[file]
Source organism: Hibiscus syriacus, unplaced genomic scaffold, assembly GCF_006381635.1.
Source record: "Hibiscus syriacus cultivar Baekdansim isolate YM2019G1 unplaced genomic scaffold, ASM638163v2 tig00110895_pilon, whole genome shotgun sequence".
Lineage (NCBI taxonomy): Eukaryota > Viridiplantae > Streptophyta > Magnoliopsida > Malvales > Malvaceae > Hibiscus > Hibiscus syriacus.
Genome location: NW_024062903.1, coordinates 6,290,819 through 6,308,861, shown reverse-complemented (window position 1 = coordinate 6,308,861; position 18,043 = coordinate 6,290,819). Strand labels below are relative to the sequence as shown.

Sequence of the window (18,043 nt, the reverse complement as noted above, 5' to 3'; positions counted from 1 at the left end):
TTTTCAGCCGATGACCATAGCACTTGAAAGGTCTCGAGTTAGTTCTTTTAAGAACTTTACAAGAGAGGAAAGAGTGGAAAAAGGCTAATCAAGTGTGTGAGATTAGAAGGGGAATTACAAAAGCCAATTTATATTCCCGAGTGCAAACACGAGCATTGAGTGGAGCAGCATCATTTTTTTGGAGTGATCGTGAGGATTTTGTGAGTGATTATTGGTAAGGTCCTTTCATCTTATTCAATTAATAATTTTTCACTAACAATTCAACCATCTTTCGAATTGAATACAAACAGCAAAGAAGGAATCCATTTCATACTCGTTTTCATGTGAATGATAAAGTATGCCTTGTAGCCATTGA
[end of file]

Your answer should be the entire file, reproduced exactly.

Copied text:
Source organism: Hibiscus syriacus, unplaced genomic scaffold, assembly GCF_006381635.1.
Source record: "Hibiscus syriacus cultivar Baekdansim isolate YM2019G1 unplaced genomic scaffold, ASM638163v2 tig00110895_pilon, whole genome shotgun sequence".
Lineage (NCBI taxonomy): Eukaryota > Viridiplantae > Streptophyta > Magnoliopsida > Malvales > Malvaceae > Hibiscus > Hibiscus syriacus.
Genome location: NW_024062903.1, coordinates 6,290,819 through 6,308,861, shown reverse-complemented (window position 1 = coordinate 6,308,861; position 18,043 = coordinate 6,290,819). Strand labels below are relative to the sequence as shown.

Sequence of the window (18,043 nt, the reverse complement as noted above, 5' to 3'; positions counted from 1 at the left end):
TTTTCAGCCGATGACCATAGCACTTGAAAGGTCTCGAGTTAGTTCTTTTAAGAACTTTACAAGAGAGGAAAGAGTGGAAAAAGGCTAATCAAGTGTGTGAGATTAGAAGGGGAATTACAAAAGCCAATTTATATTCCCGAGTGCAAACACGAGCATTGAGTGGAGCAGCATCATTTTTTTGGAGTGATCGTGAGGATTTTGTGAGTGATTATTGGTAAGGTCCTTTCATCTTATTCAATTAATAATTTTTCACTAACAATTCAACCATCTTTCGAATTGAATACAAACAGCAAAGAAGGAATCCATTTCATACTCGTTTTCATGTGAATGATAAAGTATGCCTTGTAGCCATTGA